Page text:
Scripture Focus: Job 11.16-19
16 You will surely forget your trouble,
recalling it only as waters gone by.
17 Life will be brighter than noonday,
and darkness will become like morning.
18 You will be secure, because there is hope;
you will look about you and take your rest in safety.
19 You will lie down, with no one to make you afraid,
and many will court your favor.
Reflection: Echoing Voice of Hope
By John Tillman
Job’s counselors, although they are insensitive, state many beautiful and biblical truths found in similar forms elsewhere in the Bible. There are repeated echoes of God’s promises of hope and peace.
In this short section (Job 11.16-19), Zophar is echoed or referenced in Leviticus, Psalms, Proverbs, Ecclesiastes, Isaiah, Ezekiel, Micah, Kings, and probably more. (Leviticus 26.6; Psalms 3.5; 4.8; 37.6; Proverbs 3.24; Isaiah 32.18; 58.8; 65.16; Zechariah 3.10; Micah 4.4; 1 Kings 4.25)
Is Zophar echoing the other writers, or is it the other way around?
The date of the writing of Job is uncertain, but probably the other writers were inspired by the writing in Job. It is difficult to be sure.
The Hebrew of Job is different enough from the rest of the Bible that many scholars believe it was written before the other Hebrew writings. (There are other opinions but this is the majority view. See links below for more info.) Job’s story may be the earliest surviving writing in the Bible.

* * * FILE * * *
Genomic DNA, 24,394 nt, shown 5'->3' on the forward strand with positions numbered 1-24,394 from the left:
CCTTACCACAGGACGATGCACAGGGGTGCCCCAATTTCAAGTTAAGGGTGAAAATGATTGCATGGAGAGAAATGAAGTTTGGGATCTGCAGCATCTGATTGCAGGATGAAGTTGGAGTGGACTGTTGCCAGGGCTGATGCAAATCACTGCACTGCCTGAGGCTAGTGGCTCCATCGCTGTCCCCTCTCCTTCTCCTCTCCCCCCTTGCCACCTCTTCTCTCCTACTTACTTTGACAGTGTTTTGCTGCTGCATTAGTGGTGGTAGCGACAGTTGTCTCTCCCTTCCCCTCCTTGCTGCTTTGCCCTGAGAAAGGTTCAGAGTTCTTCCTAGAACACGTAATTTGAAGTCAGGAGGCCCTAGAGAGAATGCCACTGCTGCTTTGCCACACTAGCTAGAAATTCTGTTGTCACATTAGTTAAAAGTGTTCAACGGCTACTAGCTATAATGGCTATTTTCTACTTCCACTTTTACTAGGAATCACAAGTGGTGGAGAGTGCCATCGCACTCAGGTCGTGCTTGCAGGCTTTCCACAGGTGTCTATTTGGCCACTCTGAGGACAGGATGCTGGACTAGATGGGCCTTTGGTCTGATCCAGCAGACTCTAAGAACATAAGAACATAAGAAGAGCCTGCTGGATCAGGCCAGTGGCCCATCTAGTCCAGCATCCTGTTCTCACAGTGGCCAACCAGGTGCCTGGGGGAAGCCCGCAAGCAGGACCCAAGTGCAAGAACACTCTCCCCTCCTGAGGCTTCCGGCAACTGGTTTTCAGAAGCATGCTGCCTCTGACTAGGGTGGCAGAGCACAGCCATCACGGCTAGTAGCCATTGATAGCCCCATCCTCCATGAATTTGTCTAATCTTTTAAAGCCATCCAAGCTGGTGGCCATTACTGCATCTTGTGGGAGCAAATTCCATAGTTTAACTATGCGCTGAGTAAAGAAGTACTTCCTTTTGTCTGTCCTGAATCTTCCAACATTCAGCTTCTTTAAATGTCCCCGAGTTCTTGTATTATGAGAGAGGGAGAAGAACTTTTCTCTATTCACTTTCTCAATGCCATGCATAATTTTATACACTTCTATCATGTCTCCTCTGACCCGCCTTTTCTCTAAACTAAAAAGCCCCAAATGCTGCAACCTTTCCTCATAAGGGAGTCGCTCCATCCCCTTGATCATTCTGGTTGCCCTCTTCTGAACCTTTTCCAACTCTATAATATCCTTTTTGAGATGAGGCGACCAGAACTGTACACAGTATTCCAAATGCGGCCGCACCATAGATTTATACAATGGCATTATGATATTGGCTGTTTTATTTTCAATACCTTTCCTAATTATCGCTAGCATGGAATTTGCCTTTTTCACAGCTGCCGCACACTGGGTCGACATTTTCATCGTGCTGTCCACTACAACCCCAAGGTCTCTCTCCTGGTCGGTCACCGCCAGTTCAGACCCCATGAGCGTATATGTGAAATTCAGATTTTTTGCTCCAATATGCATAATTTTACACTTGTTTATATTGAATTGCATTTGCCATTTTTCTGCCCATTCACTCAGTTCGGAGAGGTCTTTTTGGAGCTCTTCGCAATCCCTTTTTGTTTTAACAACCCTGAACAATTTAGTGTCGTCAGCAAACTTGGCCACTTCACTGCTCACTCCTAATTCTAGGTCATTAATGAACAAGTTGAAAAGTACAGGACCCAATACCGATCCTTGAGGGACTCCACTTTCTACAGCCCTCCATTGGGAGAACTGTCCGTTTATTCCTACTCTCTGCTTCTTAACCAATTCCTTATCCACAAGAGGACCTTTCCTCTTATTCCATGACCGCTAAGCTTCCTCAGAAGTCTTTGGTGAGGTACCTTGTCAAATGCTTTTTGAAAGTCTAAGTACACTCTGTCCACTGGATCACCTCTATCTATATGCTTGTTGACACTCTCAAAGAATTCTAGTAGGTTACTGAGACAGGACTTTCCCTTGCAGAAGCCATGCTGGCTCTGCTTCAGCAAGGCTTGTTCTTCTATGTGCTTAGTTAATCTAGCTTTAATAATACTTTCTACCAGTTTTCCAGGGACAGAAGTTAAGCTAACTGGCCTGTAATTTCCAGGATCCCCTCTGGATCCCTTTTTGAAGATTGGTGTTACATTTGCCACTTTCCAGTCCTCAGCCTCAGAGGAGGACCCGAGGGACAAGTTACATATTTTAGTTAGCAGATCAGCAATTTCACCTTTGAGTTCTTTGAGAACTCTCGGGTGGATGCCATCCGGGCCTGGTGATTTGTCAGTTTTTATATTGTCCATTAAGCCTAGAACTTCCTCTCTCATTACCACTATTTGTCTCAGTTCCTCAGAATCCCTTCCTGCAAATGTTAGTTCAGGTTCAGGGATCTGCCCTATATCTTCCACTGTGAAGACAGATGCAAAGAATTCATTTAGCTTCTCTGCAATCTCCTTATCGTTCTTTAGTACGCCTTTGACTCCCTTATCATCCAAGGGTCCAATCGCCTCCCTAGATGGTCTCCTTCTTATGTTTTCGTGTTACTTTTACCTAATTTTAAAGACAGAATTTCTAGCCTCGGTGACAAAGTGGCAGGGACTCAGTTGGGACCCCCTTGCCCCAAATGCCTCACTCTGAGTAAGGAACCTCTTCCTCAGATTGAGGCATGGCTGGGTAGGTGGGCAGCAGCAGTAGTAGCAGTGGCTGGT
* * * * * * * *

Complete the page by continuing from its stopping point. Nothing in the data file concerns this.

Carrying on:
Regardless of when the story was written down, the events seem to happen during the pre-tabernacle period. Job offers his own sacrifices as Abraham, Isaac, and Jacob did, and no references are made to the Tabernacle or Temple. Job’s lifespan is similar to long-lived ancient patriarchs, so he may have lived between Noah and Abraham, or between Seth and Noah.
The Bible is literature that is connected and unified across ages—we should read it that way. Marvel films didn’t invent interconnected literature—the Bible’s been this way for millennia. Marvel film buffs scour every frame of each film, looking for “Easter eggs” that are references to past films or hints at stories to come. The Bible has similar treasures for us that recall the past and hint at the future. These echoes make sense in the larger story. This is why it is so important for us to engage with the Bible on both a large and a small scale. We can miss the larger story of the Bible if we zoom in too close on a single frame.
In this passage from Job, we hear the often repeated, echoing message that God cares for us. Our trouble and pain are known to God. He will end them and bring us comfort. He will plant us in a good place and we will be safe, “under our own vine and fig tree.” (Micah 4.4)
The echoes of hope we hear are not of Zophar’s voice. The echoing voice of hope in scripture is God’s. We can be secure in him.
Links for further study: Summary of Job from Bible Study Tools and Authorship of Job from Bible Odyssey. (Thanks to Erin Newton for recommending these links.)
Divine Hours Prayer: The Greeting
Out of Zion, perfect in its beauty, God reveals himself in glory. — Psalm 50.2
– From The Divine Hours: Prayers for Autumn and Wintertime by Phyllis Tickle.
Job 11 (Listen – 2:01)
Psalm 18 (Listen – 5:47)
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Read more about Hope on a Limb
Jesus is, for some, the unwanted king of the parable. His Advent will frustrate those who wait for earthly adulation and success…He endlessly supplies those whose hopes rise higher.